Phrases about friendship being cemented by food do not hold true of the current relations between the Czech Republic and Poland. Tensions over Polish food exports have surfaced again due to the composition and comments coming out of the new Czech government.
Polish food producers are currently looking askance at the presence of Czech agro-chemicals billionaire Andrej Babiš as the second most powerful man in the new coalition government and comments coming out of the Ministry of Agriculture about increased food self sufficiency.
Polish media and food producers have accused Babiš of fuelling a media campaign against Polish imports to drive them out of the market and have warned that they will insist that their government retaliates in kind if specific barriers are put in place.
ANO leader and newly installed minister of finance, Babiš’ heads the Czech Republic’s and Slovakia’s biggest agriculture and food group, Agrofert. Products Agrofert’s 200 daughter companies includes bread, milk, butter, yogurt, meat products and chicken.
In many cases they are competing directly for space on supermarket shelves and for shoppers’ attention with rival Polish brands. Babiš, who says he has cut connections with his company before entering office, insists that he has no agenda or powers to influence the food market. He adds, however, that Czech food producers have never been hit by the sort of scandals that have hit Polish importers.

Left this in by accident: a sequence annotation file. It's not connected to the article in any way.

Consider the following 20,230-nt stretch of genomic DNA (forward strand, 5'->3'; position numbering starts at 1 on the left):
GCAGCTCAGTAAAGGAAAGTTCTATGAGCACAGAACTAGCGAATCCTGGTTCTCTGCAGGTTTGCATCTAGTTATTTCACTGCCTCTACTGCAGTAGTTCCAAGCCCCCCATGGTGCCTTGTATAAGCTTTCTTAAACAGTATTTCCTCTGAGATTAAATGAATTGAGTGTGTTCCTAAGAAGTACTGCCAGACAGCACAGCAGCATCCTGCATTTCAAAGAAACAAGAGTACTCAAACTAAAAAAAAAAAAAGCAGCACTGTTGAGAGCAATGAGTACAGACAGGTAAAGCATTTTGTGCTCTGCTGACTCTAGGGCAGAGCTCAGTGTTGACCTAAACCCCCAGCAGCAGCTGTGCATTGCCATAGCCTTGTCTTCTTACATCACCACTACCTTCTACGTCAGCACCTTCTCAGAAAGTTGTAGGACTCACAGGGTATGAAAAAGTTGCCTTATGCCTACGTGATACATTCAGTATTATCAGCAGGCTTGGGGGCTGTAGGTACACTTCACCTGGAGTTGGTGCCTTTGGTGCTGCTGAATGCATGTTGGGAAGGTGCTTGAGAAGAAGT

The biggest scandal blew up at the start of 2012 when it was revealed that chemically produced industrial salt had been used by a series of Polish producers in their meat products. Other scandals have concerned banned antibiotics in meat, banned acids in pickles, rat poison in wafers, and pesticide in mushrooms. Polish authorities said they were being subjected to an unfair smear campaign and last year the embassy in Prague hit back by launching a food fair to showcase the best the country can offer.
Calls made back then in Prague for improved communications with Warsaw when cases of cross border food contamination occur and now back again on the table. Czech Minister of Agriculture Marian Jurečka says that is one of the points that he will put to his Polish counterpart when they are due to meet at a food fair in Brno at the end of this month.
But as Jurečka insisted in an interview on Czech Television, he is not picking out Polish producers in particular. “In a far as foodstuffs are concerned, I would like to say that the main concern for us and the ministry of agriculture is to punish poor quality products regardless of whether they come from Poland or anywhere else. I don’t want to go against Polish producers head on. There are a lot of Polish foodstuffs which are quality.”
The ministry is, however, also committed to boosting the share of Czech foodstuffs on the local market. And with Polish sales responsible for around 16% of the Czech food consumption and growing, that ambition could curb Poles on their third biggest export market.
Jana Ciglerová: Americans say their lives are fantastic, Czechs say everything is terrible – neither is true
Study: Demand for new flats in Prague set to keep outstripping supply
“There is good, better and then there is the USSR.” – New book depicts life in communist Czechoslovakia through memories of people who experienced it
‘The fat lady sings’: Prague’s State Opera marks restoration to former glory with gala concert
CzechTourism head hints attracting tourists no longer agency’s main goal